5. The CMP will show the academic year and school(s)
  6. There is no longer a limit to the number of petitions that a user can file
  7. We allow courses to be rolled back to three previous years

 If you are a District/School Course List Manager, you can access this feature on the home page.

Can a school petition to have an course retroactively approved for honors designation?

The addition of the “honors” designation to a course cannot be made retroactively as such designation does not affect a student’s ability to meet the University of California’s minimum freshman admission requirements. No exceptions.

Establishing an "a-g" course list

Our school had its initial visit from an accrediting organization and are waiting for the results of the review commission. Can we set up an “a-g” course list now?

No. Only those high schools that are accredited are eligible to establish an "a-g" course list. Once you have received notification of your term of initial accreditation you may begin the process of setting up an “a-g” course list. A copy of the notification letter from the regional accrediting organization is required to complete the School Registration Form.

Once we submit the School Registration Form, how long does it take for UC to approve our school and establish our course list?

It takes about three to four weeks for the High School Articulation unit to assess and verify the information provided on your School Registration Form and to set up an "a-g" course list. Depending on the time of year and volume of new schools, this may take longer. When a course list has been established, you will receive an e-mail notification with instructions on how to create login credentials for the A-G Course Management Portal to begin submitting courses for "a-g" approval.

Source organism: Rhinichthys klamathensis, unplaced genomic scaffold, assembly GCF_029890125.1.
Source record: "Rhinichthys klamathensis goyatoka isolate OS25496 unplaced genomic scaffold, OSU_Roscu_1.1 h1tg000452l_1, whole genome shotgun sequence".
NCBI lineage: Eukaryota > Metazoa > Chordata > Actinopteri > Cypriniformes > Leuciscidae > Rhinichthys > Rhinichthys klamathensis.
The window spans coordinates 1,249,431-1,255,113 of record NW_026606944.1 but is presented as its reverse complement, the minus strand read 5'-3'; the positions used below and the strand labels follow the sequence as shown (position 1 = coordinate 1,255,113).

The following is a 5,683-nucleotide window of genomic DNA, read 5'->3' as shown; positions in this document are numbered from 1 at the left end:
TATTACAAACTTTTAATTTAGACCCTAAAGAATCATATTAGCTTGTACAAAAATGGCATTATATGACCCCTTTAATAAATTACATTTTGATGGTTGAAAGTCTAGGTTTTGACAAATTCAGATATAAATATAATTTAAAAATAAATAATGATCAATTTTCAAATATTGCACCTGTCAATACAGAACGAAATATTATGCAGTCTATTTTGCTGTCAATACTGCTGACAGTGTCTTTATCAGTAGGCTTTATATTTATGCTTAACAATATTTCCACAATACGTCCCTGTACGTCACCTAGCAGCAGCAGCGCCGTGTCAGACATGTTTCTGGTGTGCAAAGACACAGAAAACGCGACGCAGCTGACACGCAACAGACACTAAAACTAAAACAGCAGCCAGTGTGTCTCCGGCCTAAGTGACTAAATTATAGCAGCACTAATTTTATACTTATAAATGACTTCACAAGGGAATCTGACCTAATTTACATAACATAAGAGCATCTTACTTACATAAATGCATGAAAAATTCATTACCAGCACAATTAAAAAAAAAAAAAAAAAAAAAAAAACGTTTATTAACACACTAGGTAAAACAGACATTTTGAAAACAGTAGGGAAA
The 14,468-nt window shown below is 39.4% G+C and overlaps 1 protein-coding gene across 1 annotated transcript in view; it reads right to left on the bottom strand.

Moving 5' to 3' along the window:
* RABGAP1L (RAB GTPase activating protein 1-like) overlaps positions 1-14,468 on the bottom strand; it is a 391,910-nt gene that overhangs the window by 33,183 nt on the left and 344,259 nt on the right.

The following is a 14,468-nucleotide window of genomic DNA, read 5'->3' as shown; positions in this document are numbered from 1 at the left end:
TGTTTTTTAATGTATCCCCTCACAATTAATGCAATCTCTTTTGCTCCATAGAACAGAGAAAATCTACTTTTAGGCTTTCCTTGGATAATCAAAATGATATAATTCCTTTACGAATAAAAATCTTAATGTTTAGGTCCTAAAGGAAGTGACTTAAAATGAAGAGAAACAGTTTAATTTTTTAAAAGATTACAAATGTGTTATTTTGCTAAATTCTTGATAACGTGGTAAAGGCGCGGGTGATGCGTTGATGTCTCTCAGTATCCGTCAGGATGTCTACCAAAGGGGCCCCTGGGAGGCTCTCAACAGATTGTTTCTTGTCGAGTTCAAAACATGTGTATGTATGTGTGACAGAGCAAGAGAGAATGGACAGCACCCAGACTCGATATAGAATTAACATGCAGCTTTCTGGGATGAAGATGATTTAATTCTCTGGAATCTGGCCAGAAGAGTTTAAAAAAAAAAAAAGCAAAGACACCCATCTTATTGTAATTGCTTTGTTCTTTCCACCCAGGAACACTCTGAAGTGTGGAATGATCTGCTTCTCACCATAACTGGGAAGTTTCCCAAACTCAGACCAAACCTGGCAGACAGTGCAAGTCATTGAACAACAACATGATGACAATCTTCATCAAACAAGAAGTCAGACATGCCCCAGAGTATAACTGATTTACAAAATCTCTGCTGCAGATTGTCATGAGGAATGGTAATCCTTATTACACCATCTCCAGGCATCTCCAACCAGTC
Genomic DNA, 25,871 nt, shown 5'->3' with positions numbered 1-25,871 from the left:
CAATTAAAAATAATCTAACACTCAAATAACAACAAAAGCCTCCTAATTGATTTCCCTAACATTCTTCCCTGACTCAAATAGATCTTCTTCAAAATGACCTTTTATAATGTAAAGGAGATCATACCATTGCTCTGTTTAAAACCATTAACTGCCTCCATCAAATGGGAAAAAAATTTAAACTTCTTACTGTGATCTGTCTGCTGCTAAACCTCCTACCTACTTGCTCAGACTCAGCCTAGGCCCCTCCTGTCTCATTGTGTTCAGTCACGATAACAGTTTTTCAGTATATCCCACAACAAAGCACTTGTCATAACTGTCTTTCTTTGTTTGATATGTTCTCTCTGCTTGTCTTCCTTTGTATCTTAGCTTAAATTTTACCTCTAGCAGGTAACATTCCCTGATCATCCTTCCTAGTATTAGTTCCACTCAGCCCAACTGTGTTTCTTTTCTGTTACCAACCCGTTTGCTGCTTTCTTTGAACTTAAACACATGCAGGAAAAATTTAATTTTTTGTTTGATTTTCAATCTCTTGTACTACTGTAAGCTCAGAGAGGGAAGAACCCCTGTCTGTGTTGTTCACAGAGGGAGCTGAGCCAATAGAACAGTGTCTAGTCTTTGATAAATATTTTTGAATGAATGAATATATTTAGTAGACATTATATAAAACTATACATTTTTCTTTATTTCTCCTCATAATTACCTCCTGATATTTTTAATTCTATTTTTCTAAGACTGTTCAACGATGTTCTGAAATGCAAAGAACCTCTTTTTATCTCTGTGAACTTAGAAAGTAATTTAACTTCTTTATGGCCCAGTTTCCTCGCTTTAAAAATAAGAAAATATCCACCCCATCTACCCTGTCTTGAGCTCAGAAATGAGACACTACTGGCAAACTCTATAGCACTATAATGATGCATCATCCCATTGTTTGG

We are a middle school and heard that students can earn “a-g” credit for our math and language other than English courses. Does our school need to have a UC course list?

Although students can use courses in mathematics and languages other than English completed in the seventh and eighth grades with grades of C or better toward satisfying the subject requirements, the middle school does not need its own “a-g” course list. Course lists are established only for accredited, diploma-granting, California high schools.

How does UC differentiate between an independent study school and an online school? Is there a different process for these schools to establish an “a-g” course list?

UC defines a nonclassroom-based / independent study school as public, charter or private high school in which at least half of the students receive 80 percent of their instruction off campus. An institution is considered an online school when all, or most, courses are offered through Internet-based methods, with time and/or distance separating the teacher and learner. Online schools must meet the University’s institutional requirements to establish an “a-g” course list while all other nonclassroom-based schools will abide by the independent study school policy.

Our comprehensive (classroom-based) high school is starting an independent study program for a small, select group of students. Do we need to comply with the University’s independent study policy? Will UC require us to submit new course descriptions for our independent study courses?

The University's nonclassroom-based / independent study school policy only applies to schools in which at least half of the students receive 80 percent of their instruction off campus. In this scenario, more than half of the students are still receiving their instruction on campus, so the comprehensive high school is not required to comply with the institutional requirements for nonclassroom-based schools. However, UC encourages these schools to use this criteria as a guide when designing their independent study program.

New course descriptions are not required for independent study courses if the school is only modifying the delivery method of their "a-g" courses and not changing the content. If the school will be using additional transcript abbreviations to track those students taking “a-g” courses through the independent study program, please be sure that these additional transcript titles are added to the “a-g” course list.